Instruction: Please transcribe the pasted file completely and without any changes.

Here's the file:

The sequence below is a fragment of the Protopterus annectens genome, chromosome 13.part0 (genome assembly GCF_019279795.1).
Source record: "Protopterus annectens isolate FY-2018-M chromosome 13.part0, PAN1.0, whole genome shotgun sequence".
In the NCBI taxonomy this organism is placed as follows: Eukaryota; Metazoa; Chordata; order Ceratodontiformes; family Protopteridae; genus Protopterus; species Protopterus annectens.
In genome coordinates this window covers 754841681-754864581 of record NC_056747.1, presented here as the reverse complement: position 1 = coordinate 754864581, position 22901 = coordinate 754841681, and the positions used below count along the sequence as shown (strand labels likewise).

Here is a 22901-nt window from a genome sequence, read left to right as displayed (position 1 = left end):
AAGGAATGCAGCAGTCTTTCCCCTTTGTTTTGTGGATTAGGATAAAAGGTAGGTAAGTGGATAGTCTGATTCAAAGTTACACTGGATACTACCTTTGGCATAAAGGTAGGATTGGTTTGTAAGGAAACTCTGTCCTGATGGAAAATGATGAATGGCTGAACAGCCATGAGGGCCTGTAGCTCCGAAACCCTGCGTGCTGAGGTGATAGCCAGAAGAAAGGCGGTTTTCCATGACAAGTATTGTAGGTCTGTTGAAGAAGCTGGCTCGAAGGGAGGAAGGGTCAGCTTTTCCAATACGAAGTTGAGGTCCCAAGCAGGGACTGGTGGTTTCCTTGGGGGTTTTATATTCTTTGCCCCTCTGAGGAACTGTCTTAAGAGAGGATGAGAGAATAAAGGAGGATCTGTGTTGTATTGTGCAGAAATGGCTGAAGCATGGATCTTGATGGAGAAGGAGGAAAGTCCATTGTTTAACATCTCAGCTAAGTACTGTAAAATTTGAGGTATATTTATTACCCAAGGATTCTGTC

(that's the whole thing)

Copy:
The sequence below is a fragment of the Protopterus annectens genome, chromosome 13.part0 (genome assembly GCF_019279795.1).
Source record: "Protopterus annectens isolate FY-2018-M chromosome 13.part0, PAN1.0, whole genome shotgun sequence".
In the NCBI taxonomy this organism is placed as follows: Eukaryota; Metazoa; Chordata; order Ceratodontiformes; family Protopteridae; genus Protopterus; species Protopterus annectens.
In genome coordinates this window covers 754841681-754864581 of record NC_056747.1, presented here as the reverse complement: position 1 = coordinate 754864581, position 22901 = coordinate 754841681, and the positions used below count along the sequence as shown (strand labels likewise).

Here is a 22901-nt window from a genome sequence, read left to right as displayed (position 1 = left end):
AAGGAATGCAGCAGTCTTTCCCCTTTGTTTTGTGGATTAGGATAAAAGGTAGGTAAGTGGATAGTCTGATTCAAAGTTACACTGGATACTACCTTTGGCATAAAGGTAGGATTGGTTTGTAAGGAAACTCTGTCCTGATGGAAAATGATGAATGGCTGAACAGCCATGAGGGCCTGTAGCTCCGAAACCCTGCGTGCTGAGGTGATAGCCAGAAGAAAGGCGGTTTTCCATGACAAGTATTGTAGGTCTGTTGAAGAAGCTGGCTCGAAGGGAGGAAGGGTCAGCTTTTCCAATACGAAGTTGAGGTCCCAAGCAGGGACTGGTGGTTTCCTTGGGGGTTTTATATTCTTTGCCCCTCTGAGGAACTGTCTTAAGAGAGGATGAGAGAATAAAGGAGGATCTGTGTTGTATTGTGCAGAAATGGCTGAAGCATGGATCTTGATGGAGAAGGAGGAAAGTCCATTGTTTAACATCTCAGCTAAGTACTGTAAAATTTGAGGTATATTTATTACCCAAGGATTCTGTC